There is an expectation that every new mother should be happy. Why wouldn’t she be? She just welcomed a child into her life. She has become a mother to that child. She is blessed to have the opportunity to mother, and love and care for this other human being. It is the greatest gift ever. Sure, she’s exhausted, overwhelmed, figuring out how to actually do this whole mothering thing and may have no clue if she’s doing anything right, but she should be HAPPY! Anything less than sheer bliss in this new role is viewed suspiciously. What sort of woman wouldn’t be thrilled to bits in this new role?
In reality, many women struggle greatly when transitioning to becoming a mother. All of a sudden, there is this child who depends on you to love them, nurture them, raise them to be contributing members of society (and keep them alive!). Your life is no longer your own. Your relationship with your partner changes. You’re not sleeping, meals consist of the nearest packaged food that can be devoured in 3 minutes flat, you’re covered in spit up and a 10 minute shower is considered the height of luxury and pampering (or maybe that was just my maternity leave?). Being a new mom is hard, and what can make it harder is the expectation that we are supposed to love every minute of it and the fear of judgement if we share our struggles.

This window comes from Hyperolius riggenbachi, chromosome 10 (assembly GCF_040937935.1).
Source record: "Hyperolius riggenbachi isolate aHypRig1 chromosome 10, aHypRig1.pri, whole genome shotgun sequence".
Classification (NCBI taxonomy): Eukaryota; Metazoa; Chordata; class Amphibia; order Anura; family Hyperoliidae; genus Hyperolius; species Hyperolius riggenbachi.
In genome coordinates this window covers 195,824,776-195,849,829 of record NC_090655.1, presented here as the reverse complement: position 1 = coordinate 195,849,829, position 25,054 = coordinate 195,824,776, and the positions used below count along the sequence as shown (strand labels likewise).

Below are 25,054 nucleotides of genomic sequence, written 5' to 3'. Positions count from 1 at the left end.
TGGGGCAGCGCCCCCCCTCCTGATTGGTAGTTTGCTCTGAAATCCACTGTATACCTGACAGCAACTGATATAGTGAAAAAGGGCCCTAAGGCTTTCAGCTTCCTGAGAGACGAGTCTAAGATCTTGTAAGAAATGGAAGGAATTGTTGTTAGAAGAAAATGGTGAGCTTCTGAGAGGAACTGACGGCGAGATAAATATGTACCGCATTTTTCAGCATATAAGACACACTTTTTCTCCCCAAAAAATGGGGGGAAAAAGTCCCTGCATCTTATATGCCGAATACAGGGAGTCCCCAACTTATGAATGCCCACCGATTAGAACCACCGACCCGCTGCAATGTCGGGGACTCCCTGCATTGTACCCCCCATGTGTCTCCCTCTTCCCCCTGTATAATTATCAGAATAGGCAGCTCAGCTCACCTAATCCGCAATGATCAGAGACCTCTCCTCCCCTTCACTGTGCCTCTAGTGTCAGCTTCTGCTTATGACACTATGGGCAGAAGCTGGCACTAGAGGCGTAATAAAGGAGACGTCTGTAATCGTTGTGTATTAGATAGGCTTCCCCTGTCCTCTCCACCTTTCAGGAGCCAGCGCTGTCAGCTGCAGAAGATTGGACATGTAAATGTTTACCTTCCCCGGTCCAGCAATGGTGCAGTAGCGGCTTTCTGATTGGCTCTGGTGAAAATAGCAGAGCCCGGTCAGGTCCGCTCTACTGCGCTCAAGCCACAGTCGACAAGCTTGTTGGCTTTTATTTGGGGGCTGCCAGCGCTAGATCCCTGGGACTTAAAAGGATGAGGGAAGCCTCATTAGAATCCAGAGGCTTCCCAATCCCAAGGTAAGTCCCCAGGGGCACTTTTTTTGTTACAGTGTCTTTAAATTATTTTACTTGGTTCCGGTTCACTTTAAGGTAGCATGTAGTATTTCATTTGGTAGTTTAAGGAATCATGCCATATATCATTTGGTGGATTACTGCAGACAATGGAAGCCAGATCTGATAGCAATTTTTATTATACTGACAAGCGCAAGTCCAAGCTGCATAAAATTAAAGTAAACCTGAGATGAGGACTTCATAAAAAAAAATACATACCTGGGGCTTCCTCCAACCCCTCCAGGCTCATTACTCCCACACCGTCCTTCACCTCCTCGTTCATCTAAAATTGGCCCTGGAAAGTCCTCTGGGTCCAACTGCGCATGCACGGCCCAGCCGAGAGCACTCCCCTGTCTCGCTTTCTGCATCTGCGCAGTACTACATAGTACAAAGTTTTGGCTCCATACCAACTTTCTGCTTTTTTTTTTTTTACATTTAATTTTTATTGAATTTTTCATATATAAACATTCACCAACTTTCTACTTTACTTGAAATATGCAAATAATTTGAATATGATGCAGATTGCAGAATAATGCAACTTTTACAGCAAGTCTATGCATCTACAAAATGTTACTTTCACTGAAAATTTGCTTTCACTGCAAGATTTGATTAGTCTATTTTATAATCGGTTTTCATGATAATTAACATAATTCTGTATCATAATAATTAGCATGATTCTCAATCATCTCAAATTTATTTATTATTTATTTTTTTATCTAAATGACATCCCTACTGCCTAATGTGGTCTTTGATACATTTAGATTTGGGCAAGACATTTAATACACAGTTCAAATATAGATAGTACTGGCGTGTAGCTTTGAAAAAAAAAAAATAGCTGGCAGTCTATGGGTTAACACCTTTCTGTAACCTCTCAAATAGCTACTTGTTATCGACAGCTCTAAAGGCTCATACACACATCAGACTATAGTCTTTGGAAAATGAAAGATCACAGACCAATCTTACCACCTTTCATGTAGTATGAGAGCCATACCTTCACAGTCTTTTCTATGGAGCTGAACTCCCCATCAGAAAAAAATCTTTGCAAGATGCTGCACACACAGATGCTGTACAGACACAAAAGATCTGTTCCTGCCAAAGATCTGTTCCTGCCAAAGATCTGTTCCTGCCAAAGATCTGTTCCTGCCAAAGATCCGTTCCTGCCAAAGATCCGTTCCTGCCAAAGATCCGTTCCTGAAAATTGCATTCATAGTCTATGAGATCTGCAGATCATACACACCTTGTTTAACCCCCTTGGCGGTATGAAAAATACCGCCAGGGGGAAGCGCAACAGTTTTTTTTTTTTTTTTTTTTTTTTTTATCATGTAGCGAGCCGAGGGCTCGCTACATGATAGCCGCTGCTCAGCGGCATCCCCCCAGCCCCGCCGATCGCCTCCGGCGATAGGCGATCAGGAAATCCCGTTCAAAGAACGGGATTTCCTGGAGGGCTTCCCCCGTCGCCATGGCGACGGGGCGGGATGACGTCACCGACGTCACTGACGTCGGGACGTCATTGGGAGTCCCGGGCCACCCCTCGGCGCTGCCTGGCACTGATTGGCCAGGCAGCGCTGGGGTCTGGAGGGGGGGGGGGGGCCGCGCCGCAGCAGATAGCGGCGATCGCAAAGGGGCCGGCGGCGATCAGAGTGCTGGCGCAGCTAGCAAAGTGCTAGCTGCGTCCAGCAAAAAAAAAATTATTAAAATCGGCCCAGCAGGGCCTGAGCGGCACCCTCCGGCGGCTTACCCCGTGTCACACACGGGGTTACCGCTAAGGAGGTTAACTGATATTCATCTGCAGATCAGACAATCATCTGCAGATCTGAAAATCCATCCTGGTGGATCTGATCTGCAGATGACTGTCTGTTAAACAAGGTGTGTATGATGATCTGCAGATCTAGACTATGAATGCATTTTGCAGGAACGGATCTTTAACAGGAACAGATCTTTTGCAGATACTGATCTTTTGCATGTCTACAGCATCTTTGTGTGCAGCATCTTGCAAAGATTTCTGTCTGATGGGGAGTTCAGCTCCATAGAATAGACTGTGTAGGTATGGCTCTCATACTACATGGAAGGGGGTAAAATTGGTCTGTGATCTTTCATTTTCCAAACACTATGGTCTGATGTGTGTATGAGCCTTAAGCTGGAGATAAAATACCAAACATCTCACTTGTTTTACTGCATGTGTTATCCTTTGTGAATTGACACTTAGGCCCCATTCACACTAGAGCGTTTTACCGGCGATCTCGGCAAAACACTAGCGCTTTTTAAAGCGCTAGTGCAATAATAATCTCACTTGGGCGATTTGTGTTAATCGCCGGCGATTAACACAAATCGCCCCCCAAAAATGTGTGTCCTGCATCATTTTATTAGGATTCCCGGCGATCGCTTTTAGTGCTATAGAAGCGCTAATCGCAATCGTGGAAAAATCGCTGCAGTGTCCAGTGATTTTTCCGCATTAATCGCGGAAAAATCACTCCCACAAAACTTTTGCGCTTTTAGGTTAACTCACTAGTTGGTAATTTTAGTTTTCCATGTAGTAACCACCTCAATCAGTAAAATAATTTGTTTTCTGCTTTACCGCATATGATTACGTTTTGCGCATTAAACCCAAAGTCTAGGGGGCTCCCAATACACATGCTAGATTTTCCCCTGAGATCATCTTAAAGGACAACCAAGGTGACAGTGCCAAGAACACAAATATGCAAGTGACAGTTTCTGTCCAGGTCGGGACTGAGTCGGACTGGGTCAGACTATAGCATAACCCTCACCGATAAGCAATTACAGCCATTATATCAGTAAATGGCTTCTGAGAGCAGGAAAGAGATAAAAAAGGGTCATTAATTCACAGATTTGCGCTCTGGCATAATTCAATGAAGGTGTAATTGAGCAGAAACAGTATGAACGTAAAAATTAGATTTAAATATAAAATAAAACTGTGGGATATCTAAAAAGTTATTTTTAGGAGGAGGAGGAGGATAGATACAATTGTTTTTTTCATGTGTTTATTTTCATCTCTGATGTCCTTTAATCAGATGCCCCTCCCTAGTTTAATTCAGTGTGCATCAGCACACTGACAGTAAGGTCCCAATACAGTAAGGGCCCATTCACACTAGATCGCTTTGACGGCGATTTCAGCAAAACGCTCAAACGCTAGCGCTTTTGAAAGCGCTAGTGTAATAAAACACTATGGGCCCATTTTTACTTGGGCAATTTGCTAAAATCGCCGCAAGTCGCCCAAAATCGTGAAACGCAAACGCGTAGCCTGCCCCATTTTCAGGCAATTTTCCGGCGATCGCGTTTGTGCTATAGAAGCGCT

The combination of unrealistic expectations and shame about our own experiences can push new moms into putting on the “mask of motherhood”. She hides her struggles and shows the world a version of herself that she feels is expected; calm, happy, a little tired but coping well. She talks about her child; their sleeping, eating, activities, behaviours, development. She replies to strangers in the grocery store “Yes, he is a good baby. Yes, she is sleeping through the night. Yes, I just love being a mom.” Every day she puts on her mask, even trying to hide from herself how she truly feels.
Putting on this mask, and hiding how you are feeling, can have significant consequences. The mask may prevent others from knowing that you’re struggling. It may make you feel more isolated and alone. It may prevent you from developing relationships with other moms, who may be a valuable support system. It can even lead to symptoms of postpartum depression and anxiety. While it can definitely be scary, allowing yourself to reach out to someone and telling them how you feel, can be a huge relief. All new moms need support. All new moms struggle at times. Put down your mask, let go of unrealistic expectations and reach out. We want to see the real you.